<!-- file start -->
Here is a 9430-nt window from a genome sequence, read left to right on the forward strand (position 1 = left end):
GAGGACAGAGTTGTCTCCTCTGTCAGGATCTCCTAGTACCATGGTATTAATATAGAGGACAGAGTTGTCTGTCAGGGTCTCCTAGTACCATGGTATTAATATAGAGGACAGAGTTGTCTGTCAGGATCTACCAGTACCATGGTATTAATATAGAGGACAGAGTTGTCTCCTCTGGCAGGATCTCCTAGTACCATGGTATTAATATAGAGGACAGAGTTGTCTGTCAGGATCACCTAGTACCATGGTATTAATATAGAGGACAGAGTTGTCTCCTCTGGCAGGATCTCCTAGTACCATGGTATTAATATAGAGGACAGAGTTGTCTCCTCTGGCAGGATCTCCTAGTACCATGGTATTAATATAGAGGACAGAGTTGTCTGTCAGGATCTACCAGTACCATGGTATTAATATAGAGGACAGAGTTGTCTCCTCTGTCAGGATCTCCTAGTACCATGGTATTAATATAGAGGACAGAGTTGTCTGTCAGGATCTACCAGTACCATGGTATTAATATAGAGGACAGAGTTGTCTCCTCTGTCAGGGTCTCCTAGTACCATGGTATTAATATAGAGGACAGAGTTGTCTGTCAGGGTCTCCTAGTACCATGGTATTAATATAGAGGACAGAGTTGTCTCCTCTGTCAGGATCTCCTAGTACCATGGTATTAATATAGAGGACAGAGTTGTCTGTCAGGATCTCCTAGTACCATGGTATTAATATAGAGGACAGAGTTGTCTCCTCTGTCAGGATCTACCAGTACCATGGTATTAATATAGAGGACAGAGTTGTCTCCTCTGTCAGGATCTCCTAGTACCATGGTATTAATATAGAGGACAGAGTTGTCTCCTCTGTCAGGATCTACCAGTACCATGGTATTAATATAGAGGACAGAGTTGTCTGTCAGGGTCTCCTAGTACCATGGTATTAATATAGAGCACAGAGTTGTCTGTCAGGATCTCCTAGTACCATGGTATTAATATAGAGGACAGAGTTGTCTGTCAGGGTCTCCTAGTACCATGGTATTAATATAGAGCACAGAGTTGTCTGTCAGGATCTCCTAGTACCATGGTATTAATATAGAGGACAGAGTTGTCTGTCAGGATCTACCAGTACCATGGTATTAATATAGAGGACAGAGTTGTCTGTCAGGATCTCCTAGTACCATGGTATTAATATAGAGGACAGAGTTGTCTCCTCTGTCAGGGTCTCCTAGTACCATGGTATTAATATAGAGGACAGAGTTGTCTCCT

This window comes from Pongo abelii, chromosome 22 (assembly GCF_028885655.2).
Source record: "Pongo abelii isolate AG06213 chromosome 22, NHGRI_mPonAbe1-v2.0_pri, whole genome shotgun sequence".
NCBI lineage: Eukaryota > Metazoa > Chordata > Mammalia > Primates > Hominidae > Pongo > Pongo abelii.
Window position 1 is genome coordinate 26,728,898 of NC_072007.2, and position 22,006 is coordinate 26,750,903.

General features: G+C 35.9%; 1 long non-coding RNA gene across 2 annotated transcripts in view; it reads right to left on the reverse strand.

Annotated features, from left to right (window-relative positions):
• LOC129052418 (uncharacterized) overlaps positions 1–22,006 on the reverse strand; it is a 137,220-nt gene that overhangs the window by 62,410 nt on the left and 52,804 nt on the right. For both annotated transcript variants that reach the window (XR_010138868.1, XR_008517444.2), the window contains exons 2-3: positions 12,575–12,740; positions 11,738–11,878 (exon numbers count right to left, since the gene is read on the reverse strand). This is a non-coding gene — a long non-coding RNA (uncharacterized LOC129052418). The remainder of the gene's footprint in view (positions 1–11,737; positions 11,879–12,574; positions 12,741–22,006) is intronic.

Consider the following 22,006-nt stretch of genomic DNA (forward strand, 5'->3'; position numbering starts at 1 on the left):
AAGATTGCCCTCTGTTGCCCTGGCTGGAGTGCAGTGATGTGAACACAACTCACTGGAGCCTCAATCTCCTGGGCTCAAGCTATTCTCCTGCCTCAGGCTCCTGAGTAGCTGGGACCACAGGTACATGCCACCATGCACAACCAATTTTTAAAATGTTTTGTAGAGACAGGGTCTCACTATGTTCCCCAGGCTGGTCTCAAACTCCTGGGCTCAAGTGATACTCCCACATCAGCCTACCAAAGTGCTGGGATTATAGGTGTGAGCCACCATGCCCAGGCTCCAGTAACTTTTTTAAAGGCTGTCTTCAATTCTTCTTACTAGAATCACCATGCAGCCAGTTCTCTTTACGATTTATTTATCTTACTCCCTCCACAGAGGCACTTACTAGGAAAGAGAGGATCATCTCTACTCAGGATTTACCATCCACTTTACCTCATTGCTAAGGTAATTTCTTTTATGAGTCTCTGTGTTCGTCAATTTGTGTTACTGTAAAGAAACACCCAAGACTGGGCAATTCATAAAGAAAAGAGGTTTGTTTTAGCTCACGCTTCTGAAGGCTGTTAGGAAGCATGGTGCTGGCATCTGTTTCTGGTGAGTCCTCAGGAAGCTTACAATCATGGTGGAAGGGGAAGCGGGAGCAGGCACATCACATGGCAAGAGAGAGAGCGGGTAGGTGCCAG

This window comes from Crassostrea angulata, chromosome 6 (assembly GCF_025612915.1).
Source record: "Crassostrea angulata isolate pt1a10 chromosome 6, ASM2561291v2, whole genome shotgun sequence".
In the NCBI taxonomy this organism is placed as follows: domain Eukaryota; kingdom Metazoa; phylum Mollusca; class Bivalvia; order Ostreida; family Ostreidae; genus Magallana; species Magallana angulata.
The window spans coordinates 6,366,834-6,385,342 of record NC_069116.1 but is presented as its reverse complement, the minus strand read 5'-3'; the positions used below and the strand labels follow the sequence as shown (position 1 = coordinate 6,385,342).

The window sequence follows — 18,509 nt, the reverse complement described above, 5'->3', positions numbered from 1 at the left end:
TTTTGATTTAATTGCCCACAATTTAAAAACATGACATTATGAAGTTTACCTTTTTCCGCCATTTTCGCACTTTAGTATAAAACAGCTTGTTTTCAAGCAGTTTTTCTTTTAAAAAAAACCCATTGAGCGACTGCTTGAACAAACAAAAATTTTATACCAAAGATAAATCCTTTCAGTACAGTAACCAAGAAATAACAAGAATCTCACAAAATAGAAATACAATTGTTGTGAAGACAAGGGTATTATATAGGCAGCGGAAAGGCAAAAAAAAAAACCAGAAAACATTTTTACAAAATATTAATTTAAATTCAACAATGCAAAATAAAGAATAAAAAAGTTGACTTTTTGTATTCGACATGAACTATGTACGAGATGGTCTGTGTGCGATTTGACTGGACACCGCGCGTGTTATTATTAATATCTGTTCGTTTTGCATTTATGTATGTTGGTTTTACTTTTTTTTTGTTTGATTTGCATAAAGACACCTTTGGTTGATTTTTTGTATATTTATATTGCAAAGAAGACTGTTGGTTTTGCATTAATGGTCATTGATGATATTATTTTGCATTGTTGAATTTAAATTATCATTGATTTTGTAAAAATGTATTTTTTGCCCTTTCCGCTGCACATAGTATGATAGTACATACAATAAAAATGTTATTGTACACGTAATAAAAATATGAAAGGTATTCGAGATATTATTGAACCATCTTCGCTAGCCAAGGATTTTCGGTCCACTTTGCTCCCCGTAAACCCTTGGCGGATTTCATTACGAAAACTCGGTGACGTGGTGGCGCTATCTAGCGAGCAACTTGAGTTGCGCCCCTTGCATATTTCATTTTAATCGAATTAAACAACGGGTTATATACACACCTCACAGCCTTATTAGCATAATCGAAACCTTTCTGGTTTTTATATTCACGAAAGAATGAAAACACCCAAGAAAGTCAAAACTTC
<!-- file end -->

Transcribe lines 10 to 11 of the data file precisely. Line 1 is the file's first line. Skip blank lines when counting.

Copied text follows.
Consider the following 22,006-nt stretch of genomic DNA (forward strand, 5'->3'; position numbering starts at 1 on the left):
AAGATTGCCCTCTGTTGCCCTGGCTGGAGTGCAGTGATGTGAACACAACTCACTGGAGCCTCAATCTCCTGGGCTCAAGCTATTCTCCTGCCTCAGGCTCCTGAGTAGCTGGGACCACAGGTACATGCCACCATGCACAACCAATTTTTAAAATGTTTTGTAGAGACAGGGTCTCACTATGTTCCCCAGGCTGGTCTCAAACTCCTGGGCTCAAGTGATACTCCCACATCAGCCTACCAAAGTGCTGGGATTATAGGTGTGAGCCACCATGCCCAGGCTCCAGTAACTTTTTTAAAGGCTGTCTTCAATTCTTCTTACTAGAATCACCATGCAGCCAGTTCTCTTTACGATTTATTTATCTTACTCCCTCCACAGAGGCACTTACTAGGAAAGAGAGGATCATCTCTACTCAGGATTTACCATCCACTTTACCTCATTGCTAAGGTAATTTCTTTTATGAGTCTCTGTGTTCGTCAATTTGTGTTACTGTAAAGAAACACCCAAGACTGGGCAATTCATAAAGAAAAGAGGTTTGTTTTAGCTCACGCTTCTGAAGGCTGTTAGGAAGCATGGTGCTGGCATCTGTTTCTGGTGAGTCCTCAGGAAGCTTACAATCATGGTGGAAGGGGAAGCGGGAGCAGGCACATCACATGGCAAGAGAGAGAGCGGGTAGGTGCCAG